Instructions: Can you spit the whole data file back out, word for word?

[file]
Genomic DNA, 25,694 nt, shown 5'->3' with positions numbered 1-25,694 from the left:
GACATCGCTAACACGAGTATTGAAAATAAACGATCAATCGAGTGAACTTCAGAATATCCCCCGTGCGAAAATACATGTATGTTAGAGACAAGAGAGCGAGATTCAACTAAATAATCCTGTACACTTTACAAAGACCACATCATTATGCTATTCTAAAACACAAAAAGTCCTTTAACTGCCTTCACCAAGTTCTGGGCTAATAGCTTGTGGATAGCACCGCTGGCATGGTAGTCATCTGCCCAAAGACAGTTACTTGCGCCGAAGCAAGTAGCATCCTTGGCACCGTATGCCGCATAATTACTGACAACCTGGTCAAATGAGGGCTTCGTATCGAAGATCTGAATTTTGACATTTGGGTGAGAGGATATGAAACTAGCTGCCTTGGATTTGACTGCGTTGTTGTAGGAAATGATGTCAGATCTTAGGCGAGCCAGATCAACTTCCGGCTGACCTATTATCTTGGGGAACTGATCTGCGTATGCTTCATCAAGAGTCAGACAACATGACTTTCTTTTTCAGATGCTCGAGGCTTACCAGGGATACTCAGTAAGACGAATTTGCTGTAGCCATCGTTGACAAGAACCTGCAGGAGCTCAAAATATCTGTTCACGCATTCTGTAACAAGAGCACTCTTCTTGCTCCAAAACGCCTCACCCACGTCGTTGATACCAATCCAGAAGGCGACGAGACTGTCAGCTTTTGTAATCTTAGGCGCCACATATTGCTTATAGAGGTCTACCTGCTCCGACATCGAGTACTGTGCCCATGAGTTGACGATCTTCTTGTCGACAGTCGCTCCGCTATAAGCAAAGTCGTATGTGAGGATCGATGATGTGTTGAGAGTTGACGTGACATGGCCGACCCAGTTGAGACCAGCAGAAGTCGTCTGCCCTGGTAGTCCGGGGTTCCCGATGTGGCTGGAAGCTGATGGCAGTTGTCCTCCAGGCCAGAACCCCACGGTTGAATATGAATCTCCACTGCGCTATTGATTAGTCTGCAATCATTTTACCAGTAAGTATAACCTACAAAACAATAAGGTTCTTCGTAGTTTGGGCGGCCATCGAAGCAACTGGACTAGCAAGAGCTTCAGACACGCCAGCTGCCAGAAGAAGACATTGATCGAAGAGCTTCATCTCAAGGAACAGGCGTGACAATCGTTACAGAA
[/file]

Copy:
Genomic DNA, 25,694 nt, shown 5'->3' with positions numbered 1-25,694 from the left:
GACATCGCTAACACGAGTATTGAAAATAAACGATCAATCGAGTGAACTTCAGAATATCCCCCGTGCGAAAATACATGTATGTTAGAGACAAGAGAGCGAGATTCAACTAAATAATCCTGTACACTTTACAAAGACCACATCATTATGCTATTCTAAAACACAAAAAGTCCTTTAACTGCCTTCACCAAGTTCTGGGCTAATAGCTTGTGGATAGCACCGCTGGCATGGTAGTCATCTGCCCAAAGACAGTTACTTGCGCCGAAGCAAGTAGCATCCTTGGCACCGTATGCCGCATAATTACTGACAACCTGGTCAAATGAGGGCTTCGTATCGAAGATCTGAATTTTGACATTTGGGTGAGAGGATATGAAACTAGCTGCCTTGGATTTGACTGCGTTGTTGTAGGAAATGATGTCAGATCTTAGGCGAGCCAGATCAACTTCCGGCTGACCTATTATCTTGGGGAACTGATCTGCGTATGCTTCATCAAGAGTCAGACAACATGACTTTCTTTTTCAGATGCTCGAGGCTTACCAGGGATACTCAGTAAGACGAATTTGCTGTAGCCATCGTTGACAAGAACCTGCAGGAGCTCAAAATATCTGTTCACGCATTCTGTAACAAGAGCACTCTTCTTGCTCCAAAACGCCTCACCCACGTCGTTGATACCAATCCAGAAGGCGACGAGACTGTCAGCTTTTGTAATCTTAGGCGCCACATATTGCTTATAGAGGTCTACCTGCTCCGACATCGAGTACTGTGCCCATGAGTTGACGATCTTCTTGTCGACAGTCGCTCCGCTATAAGCAAAGTCGTATGTGAGGATCGATGATGTGTTGAGAGTTGACGTGACATGGCCGACCCAGTTGAGACCAGCAGAAGTCGTCTGCCCTGGTAGTCCGGGGTTCCCGATGTGGCTGGAAGCTGATGGCAGTTGTCCTCCAGGCCAGAACCCCACGGTTGAATATGAATCTCCACTGCGCTATTGATTAGTCTGCAATCATTTTACCAGTAAGTATAACCTACAAAACAATAAGGTTCTTCGTAGTTTGGGCGGCCATCGAAGCAACTGGACTAGCAAGAGCTTCAGACACGCCAGCTGCCAGAAGAAGACATTGATCGAAGAGCTTCATCTCAAGGAACAGGCGTGACAATCGTTACAGAA